Are viruses irritable, as in "capable of responding to a stimuli"?

1 Answer
Aug 23, 2017

No. Viruses are non-living.


Viruses are not composed of cells, and are therefore non-living. They have no metabolism to provide energy so they can respond to stimuli.

Viruses are unable to reproduce themselves, another indication that they are non-living. They are composed of either DNA or RNA contained within a protein coat called a capsid.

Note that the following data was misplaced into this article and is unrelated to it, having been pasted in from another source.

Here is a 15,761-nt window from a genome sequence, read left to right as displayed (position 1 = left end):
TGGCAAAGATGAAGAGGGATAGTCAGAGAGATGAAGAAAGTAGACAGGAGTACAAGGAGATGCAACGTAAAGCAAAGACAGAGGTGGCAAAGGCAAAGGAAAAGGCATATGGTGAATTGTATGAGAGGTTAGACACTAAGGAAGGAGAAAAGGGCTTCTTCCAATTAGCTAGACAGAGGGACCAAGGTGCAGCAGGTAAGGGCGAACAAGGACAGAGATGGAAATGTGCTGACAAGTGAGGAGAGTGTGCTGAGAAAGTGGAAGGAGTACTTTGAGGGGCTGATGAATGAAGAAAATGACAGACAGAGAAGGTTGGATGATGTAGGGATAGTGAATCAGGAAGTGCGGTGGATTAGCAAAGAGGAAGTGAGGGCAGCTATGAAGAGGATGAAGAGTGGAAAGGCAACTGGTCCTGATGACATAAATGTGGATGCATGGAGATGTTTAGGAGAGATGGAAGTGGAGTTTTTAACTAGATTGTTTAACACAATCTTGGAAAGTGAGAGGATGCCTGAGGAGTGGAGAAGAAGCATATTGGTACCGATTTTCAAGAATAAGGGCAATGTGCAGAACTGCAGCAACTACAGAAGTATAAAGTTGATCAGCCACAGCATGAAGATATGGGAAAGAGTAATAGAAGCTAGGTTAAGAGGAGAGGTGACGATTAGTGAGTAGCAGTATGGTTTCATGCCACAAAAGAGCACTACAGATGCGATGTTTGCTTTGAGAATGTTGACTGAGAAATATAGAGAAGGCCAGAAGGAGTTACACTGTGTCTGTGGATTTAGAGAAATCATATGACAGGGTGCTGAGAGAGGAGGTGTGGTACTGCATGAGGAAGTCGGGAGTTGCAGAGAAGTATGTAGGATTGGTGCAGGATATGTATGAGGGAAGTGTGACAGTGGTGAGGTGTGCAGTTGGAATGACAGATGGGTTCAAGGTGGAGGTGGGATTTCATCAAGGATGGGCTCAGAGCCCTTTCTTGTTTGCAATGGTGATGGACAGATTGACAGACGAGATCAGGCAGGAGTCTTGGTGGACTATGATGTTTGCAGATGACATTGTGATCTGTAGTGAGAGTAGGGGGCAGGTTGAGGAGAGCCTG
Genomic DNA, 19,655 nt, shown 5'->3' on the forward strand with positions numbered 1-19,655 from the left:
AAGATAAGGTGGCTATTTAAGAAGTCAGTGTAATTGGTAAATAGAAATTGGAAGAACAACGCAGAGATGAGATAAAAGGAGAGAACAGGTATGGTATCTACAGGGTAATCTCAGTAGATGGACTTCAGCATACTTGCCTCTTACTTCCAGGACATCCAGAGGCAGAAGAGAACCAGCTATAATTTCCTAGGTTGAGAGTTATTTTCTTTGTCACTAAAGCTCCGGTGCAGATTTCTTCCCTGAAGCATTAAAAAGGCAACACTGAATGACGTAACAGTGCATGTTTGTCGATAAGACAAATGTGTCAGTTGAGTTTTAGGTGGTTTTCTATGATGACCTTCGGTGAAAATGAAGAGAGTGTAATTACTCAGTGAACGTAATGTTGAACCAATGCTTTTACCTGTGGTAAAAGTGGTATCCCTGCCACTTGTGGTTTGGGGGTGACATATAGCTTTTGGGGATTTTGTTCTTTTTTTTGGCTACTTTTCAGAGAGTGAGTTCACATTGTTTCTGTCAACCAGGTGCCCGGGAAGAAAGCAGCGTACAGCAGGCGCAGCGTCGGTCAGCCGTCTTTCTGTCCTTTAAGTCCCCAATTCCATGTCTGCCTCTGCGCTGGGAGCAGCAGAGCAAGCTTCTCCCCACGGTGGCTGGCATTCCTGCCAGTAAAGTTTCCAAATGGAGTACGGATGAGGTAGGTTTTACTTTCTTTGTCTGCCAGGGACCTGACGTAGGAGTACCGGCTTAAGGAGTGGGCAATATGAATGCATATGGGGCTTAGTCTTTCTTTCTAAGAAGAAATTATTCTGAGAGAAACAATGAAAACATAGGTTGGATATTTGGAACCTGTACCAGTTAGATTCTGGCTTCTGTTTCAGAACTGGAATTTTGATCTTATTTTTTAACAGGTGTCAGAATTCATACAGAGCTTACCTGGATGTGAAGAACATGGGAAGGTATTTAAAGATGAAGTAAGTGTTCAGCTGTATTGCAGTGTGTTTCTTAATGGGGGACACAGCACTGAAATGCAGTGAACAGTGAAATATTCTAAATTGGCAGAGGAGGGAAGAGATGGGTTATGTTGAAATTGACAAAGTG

They must insert their DNA or RNA into the host cell, where it is then replicated, instructing the cell to replicate viral parts and assemble them. Eventually there are so many viruses that the cell undergoes lysis, killing the cell and shedding viruses into the environment.

LYTIC CYCLE: viruses lyse the cell, causing cell death

A bacteriophage is a virus that infects bacterial cells

LYSOGENIC CYCLE: viral DNA/RNA can become part of the host cell's genome, lying dormant until a period of stress